Belgium has lodged a lawsuit at the U.N. court in The Hague to force Senegal to prosecute former Chad President Hissene Habre for crimes against humanity.

In its lawsuit at the International Court of Justice (ICJ), Belgium also asked the court to impose an urgent measure obligating Senegal to keep Habre under judicial surveillance to prevent him from leaving the country and escaping prosecution.

Typically cases before the ICJ take years to settle but if a party requests an “indication of provisional measures”, the court’s judges can make a swift provisional order.

Belgium is pushing to have Habre put on trial after a Belgian national of Chadian origin and Chadian nationals filed complaints in Belgian courts in 2000 and 2001 alleging Habre was guilty of crimes against humanity.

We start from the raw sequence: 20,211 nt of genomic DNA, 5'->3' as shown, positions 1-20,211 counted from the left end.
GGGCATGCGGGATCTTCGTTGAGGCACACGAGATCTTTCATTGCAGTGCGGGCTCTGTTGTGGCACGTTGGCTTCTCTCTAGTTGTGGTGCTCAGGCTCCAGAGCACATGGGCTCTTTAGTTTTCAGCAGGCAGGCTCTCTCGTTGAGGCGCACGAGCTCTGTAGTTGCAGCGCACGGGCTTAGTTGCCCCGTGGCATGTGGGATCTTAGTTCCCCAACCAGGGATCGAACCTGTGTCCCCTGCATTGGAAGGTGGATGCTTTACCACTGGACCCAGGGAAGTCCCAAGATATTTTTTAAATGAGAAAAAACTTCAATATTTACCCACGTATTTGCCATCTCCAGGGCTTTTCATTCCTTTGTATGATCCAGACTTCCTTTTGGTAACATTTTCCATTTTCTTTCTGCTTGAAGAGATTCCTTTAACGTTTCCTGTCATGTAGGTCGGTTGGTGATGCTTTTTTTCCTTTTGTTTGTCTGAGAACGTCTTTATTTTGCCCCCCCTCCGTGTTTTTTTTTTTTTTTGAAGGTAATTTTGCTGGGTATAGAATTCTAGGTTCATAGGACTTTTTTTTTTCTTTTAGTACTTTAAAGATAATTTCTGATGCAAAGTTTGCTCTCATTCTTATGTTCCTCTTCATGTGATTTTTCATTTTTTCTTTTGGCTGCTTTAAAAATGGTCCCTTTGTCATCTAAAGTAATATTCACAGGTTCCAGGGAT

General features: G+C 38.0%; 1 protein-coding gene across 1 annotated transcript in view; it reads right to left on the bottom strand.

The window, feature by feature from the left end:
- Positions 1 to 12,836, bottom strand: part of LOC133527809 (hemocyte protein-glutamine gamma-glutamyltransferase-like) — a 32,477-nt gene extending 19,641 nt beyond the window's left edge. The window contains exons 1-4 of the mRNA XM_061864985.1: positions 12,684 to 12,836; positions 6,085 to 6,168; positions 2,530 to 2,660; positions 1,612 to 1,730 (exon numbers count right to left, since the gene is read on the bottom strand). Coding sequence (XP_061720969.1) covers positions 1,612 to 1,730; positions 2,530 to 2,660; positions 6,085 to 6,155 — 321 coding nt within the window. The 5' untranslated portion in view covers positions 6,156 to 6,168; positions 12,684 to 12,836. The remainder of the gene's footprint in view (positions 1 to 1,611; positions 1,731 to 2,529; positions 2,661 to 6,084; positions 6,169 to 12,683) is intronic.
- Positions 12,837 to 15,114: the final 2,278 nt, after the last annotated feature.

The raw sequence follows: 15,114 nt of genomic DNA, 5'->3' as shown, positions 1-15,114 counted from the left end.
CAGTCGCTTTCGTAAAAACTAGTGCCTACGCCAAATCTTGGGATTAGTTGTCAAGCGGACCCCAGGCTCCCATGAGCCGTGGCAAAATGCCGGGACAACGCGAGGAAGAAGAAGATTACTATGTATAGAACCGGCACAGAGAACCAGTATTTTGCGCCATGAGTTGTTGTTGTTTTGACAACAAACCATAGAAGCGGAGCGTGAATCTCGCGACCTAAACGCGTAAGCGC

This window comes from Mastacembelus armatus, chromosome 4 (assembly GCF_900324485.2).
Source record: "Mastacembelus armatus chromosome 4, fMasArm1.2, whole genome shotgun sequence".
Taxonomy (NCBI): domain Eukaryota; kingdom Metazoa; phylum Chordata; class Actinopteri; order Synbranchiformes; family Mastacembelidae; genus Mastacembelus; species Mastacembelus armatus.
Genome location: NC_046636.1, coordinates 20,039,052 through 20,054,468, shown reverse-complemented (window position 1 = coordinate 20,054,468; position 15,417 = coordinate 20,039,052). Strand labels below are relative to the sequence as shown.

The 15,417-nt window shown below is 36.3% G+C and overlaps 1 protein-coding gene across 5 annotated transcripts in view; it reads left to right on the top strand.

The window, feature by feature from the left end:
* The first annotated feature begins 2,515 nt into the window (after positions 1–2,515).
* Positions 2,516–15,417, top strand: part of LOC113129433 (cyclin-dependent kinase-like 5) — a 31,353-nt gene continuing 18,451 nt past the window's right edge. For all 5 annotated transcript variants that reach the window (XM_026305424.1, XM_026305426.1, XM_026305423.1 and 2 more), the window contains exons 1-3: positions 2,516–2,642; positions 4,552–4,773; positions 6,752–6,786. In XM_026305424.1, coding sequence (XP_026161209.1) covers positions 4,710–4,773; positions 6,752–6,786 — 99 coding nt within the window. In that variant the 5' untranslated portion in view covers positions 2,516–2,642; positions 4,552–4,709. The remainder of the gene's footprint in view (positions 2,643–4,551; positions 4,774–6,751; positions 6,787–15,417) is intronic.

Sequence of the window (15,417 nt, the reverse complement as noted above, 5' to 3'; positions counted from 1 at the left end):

Habre, accused of torturing and killing opponents during his 1982-1990 rule, has been living in exile in Senegal since 1990 and was first indicted there in 2000 on charges of complicity in crimes against humanity, acts of torture and barbarity.

Senegal’s courts later ruled he could not be tried there and rebuffed a Belgian extradition request for Habre in 2005.

Since then, the African Union has ordered Senegal to put Habre on trial, but, the Belgian lawsuit indicated, the West African country has said it is having financial difficulties that prevent it from bringing Habre to trial.

In July last year, Senegal did however lift the last constitutional obstacle to its courts trying Habre as its upper and lower legislative chambers passed an empowering bill and appointed four judges to hear the case


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